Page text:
SINGAPORE: The Singapore Land Authority (SLA) on Thursday (Jul 21) rolled out a mobile app version of its integrated map system OneMap offering tips on routes and services across Singapore.
The OneMap app, which is an extension of its existing desktop version, provides a detailed and accurate map of Singapore, with content customised to the local context. For instance, it can help you find the most sheltered or shortest walking routes using the void decks of HDB blocks, and to locate the entrance and exit points of car parks and buildings for drivers.
The mobile app also lists public amenities and tourist attractions and offers details on transport and recreational facilities islandwide. Users can also use the app to view live traffic conditions and identify land ownership and land lot information.
The platform was built based on open source technology, and is part of the authority's geospatial capacity building efforts.
According to SLA, the app is available for free in both the Apple App Store and Google Play Store, with more features to be rolled out over time.
The integrated map system is a multi-agency collaboration, and can be used by the private sector and members of the public to create value-added services.
LOCATION-BASED SOLUTIONS TO MEET COMMUNITY NEEDS
The authority also launched a three-month campaign called OneMap IdeaWorks! which invites social organisations and the tech community to co-develop location-based solutions to meet society's needs.
These partners will use OneMap's application programming interface (API) along with around 300 sets of open data sources to develop community-centric solutions.
So far, 19 community organisations and public agencies have shared their needs, including nature interest groups and special needs organisations.
SLA's geospatial and data director Ng Siau Yong cited the example of SG Enable, an agency dedicated to enabling people with disabilities. "They're looking for solutions and information about where are the wheelchair-friendly places, which are the best and safest route for those who are physically disabled or wheelchair-bound people to move from one place to another," said Mr Ng.
"With the location technology and data, technologists, developers as well as analysts, there could be innovative solutions that will help those in need," he added.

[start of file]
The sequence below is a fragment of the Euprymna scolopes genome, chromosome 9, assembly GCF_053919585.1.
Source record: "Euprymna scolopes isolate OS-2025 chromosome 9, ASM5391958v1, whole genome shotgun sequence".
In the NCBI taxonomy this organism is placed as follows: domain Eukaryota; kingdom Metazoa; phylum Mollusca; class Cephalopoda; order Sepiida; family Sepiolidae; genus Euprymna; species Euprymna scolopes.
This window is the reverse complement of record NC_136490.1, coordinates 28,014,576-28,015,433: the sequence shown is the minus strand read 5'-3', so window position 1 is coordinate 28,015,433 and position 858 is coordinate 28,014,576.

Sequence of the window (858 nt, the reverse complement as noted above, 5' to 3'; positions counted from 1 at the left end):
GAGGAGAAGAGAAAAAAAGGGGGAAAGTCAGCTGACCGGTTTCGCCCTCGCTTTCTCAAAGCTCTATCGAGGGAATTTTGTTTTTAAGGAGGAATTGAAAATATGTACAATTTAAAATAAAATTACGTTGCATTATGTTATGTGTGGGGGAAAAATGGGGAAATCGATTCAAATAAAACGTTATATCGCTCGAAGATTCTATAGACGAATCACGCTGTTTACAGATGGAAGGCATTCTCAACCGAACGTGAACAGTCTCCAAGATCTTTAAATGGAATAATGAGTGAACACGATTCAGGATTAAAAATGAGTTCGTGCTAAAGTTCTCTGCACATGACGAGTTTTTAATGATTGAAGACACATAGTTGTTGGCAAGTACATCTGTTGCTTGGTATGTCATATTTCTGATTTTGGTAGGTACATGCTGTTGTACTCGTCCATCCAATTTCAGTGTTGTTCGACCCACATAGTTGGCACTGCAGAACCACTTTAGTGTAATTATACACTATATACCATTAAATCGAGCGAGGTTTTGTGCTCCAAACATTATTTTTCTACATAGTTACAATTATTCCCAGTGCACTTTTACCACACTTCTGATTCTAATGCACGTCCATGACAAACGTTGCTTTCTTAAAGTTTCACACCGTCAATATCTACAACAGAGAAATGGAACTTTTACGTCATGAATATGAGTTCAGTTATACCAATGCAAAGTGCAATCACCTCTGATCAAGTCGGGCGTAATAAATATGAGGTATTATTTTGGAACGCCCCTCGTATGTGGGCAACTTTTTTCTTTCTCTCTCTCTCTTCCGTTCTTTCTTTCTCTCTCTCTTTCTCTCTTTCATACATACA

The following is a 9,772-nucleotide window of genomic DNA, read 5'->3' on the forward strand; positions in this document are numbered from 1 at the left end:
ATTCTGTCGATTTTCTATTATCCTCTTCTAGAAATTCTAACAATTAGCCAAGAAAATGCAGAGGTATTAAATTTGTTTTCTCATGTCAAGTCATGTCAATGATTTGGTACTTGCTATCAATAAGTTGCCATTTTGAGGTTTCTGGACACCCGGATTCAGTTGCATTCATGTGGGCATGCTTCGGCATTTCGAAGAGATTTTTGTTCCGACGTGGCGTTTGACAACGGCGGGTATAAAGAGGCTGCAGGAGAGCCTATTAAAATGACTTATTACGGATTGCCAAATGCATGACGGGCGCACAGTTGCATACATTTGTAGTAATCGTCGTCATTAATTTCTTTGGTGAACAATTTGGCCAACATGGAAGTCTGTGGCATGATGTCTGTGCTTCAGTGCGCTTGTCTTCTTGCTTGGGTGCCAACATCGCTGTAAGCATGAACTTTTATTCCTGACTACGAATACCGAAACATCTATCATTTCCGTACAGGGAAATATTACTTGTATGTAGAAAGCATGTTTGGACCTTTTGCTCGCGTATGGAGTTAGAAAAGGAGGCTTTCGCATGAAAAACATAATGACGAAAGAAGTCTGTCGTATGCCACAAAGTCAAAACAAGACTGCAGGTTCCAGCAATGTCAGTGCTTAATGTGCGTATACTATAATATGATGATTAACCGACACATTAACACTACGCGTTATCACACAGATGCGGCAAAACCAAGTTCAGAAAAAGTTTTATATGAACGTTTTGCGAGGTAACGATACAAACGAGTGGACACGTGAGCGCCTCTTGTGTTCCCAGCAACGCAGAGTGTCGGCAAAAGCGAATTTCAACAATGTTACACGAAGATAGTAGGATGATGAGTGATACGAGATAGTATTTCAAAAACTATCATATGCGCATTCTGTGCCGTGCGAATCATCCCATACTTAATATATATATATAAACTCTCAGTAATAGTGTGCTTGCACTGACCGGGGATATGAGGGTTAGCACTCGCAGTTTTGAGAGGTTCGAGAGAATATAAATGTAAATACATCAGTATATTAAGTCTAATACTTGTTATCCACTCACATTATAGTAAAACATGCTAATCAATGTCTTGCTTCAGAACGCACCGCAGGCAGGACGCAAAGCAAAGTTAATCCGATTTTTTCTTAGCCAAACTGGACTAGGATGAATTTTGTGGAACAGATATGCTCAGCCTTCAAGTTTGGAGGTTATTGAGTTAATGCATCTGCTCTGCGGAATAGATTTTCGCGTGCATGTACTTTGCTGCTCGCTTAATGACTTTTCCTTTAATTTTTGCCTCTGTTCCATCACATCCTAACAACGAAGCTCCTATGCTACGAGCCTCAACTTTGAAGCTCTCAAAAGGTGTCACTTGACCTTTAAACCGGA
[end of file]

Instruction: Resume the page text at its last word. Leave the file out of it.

These community partners will work with start-ups and tertiary institutions to develop solutions and apps to meet their needs. Seven content partners have also been roped in to provide data such as satellite imagery, street view photos and geospatial training.
"Crowdsourcing is important in that no one in the world has the best solution," said Mr Ng. "The best way to find solutions is to put all our minds together, and to look out for the ideas and innovation from the general public. And then we can synergise these ideas and solutions together."
One tertiary institution that has pledged its support to participate in the campaign is Nanyang Polytechnic, which will see students from its information technology, and business intelligence and analytics courses work on the initiatives.
"We already have students who are starting mobile application development, as well as geospatial information systems," said its software and innovation deputy director Melvyn Suan. "We see it as an opportunity to hone their skills in developing applications that can solve everyday issues.
"It is also an opportunity that students are sensitised towards some of the society issues that Singapore is facing today," Mr Suan added.
It is hoped these partnerships will spawn more community-centred apps and solutions, with their working prototypes available by October.
Since its launch as a web portal in 2010, around 400 apps and websites have used the OneMap mapping system for their development.